New York, NY – At their keynote speech “Hack The Law” at the MIT Media Lab Legal Hackathon online conference, San Francisco Supervisor Mark Farrell and New York City Council Member Ben Kallos called on a nation of civic hackers to create a free and open source democracy platform for legislatures by next year. The one-stop shop site would provide legislatures the tools they need to be more open, transparent and tech-savvy, and was aided by New York City Council Member Brad Lander.
The five components on site would include free and open source tools:
· Drafting legislation,
· Commenting on legislation,
· Making it available over open API,
· Open law online, and
· Authentication of the legislation and law.
“Government is due for an upgrade,” said Kallos. “Today, I called for a community of civic technologists to create the free and open source government tool for the future, a centralized place for legislatures to become the most transparent, efficient and connected versions of themselves to benefit many more Americans. And we started work today. Though a test version of the site by next fall is a lofty goal, it’s one that I know we can achieve if we apply our collective ingenuity and skill to the task.”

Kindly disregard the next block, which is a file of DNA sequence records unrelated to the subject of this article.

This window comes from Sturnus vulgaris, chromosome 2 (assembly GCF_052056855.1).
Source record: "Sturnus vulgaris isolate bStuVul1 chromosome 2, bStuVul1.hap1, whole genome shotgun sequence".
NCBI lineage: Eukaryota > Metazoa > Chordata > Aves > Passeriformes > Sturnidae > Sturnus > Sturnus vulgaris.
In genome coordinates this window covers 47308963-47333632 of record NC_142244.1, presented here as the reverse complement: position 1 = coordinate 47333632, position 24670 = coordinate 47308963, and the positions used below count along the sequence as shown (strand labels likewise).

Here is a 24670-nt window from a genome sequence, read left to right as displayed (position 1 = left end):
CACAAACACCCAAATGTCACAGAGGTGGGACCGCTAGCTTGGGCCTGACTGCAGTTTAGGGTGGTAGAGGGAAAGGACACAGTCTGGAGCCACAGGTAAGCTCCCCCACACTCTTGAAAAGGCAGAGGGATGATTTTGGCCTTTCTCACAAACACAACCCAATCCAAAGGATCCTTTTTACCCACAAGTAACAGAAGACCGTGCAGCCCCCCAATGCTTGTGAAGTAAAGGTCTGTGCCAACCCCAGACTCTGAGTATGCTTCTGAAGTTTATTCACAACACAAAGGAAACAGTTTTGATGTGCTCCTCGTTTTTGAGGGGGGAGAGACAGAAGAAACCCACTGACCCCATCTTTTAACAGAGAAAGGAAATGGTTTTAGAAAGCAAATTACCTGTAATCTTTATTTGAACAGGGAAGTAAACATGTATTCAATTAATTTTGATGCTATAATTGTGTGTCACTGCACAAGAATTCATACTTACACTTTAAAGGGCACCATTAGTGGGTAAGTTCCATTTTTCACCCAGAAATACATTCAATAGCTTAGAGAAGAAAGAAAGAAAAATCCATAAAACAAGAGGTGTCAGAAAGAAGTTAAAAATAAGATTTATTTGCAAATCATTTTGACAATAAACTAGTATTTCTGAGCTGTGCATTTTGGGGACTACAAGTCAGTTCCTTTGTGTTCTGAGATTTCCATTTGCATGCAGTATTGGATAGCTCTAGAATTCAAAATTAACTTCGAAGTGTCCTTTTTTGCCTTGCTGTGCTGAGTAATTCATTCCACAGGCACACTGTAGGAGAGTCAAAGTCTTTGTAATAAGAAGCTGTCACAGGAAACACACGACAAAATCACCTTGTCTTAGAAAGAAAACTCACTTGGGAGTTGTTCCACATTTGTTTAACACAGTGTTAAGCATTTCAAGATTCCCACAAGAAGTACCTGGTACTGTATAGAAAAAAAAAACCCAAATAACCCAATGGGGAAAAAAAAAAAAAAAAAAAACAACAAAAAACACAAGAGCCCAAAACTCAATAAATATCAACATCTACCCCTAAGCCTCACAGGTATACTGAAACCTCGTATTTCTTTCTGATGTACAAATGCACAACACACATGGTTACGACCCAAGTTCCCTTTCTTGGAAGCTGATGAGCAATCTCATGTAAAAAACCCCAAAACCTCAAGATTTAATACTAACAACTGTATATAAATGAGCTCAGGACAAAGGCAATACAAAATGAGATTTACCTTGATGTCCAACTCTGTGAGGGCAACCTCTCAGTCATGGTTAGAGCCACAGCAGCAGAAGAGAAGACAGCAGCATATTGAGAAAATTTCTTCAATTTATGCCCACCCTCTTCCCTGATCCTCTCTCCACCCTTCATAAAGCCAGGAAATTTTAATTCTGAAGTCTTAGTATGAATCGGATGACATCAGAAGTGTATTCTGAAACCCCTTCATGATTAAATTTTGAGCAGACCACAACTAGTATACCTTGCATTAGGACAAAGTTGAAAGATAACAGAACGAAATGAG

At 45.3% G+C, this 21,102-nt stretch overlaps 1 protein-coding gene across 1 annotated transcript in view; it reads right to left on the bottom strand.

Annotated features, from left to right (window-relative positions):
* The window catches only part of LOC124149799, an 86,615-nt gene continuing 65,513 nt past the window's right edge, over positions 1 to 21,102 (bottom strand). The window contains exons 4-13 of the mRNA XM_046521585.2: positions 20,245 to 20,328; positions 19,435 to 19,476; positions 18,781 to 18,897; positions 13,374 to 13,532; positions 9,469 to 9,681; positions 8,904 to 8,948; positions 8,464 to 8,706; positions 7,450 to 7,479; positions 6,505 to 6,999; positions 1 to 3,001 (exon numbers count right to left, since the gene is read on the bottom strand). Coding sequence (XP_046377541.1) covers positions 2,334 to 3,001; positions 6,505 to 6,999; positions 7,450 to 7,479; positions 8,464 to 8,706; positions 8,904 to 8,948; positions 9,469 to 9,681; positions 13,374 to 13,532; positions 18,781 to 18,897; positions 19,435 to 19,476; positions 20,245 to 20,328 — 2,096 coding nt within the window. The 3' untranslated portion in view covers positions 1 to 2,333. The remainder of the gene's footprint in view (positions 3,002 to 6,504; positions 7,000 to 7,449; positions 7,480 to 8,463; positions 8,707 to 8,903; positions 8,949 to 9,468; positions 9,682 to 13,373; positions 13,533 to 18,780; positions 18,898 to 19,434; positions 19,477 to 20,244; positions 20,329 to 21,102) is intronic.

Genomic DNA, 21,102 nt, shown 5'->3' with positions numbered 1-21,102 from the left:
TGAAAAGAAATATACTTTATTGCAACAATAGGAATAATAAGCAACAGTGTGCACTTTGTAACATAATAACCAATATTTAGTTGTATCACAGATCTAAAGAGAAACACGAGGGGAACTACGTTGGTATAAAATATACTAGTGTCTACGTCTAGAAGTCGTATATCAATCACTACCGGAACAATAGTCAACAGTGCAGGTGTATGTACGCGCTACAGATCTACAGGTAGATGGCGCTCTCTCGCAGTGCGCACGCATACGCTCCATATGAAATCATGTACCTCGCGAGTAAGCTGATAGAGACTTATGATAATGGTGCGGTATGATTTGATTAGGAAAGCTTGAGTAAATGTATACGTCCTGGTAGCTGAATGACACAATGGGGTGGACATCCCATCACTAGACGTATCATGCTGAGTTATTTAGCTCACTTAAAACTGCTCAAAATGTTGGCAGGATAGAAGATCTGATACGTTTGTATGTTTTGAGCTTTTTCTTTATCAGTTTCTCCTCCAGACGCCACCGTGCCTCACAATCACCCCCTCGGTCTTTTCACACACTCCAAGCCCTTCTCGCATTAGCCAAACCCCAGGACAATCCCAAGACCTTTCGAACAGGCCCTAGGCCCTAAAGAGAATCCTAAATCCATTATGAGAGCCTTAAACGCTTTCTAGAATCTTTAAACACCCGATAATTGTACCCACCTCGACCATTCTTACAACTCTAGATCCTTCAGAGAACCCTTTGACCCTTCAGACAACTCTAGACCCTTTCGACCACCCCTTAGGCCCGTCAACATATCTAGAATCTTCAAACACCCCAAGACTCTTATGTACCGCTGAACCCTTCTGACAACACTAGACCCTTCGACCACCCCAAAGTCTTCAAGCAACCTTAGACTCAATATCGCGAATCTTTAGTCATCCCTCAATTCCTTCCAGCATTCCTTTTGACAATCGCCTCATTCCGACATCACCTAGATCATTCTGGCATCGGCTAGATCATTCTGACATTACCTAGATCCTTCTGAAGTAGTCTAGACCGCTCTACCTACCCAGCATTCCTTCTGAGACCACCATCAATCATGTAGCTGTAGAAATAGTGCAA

You can watch the call to action on Youtube: https://www.youtube.com/watch?v=KVAufdxHpaA#t=73
"Winning the space race all started with President Kennedy's clear challenge to the country, marshaling the best of America - our innovation, our selflessness, our relentlessness - to achieving the mission," said Seamus Kraft, Co-Founder and Executive Director of The OpenGov Foundation. "The challenge of transforming democracy for the Internet Age is just as complicated and just as crucial as landing a man on the moon. We gladly accept it. We believe in moonshots. And it's my hope that today is a launch pad from which truly digital, accessible and user-friendly democracy takes off in America."
"It’s also essential that those of us not steeped in technology, but who understand civic and legal needs, participate in this challenge, so that whatever is produce fully represents the needs of a forward-looking pluralistic democracy," said Professor Jonathan Askin, Founder/Director, Brooklyn Law Incubator & Policy Clinic.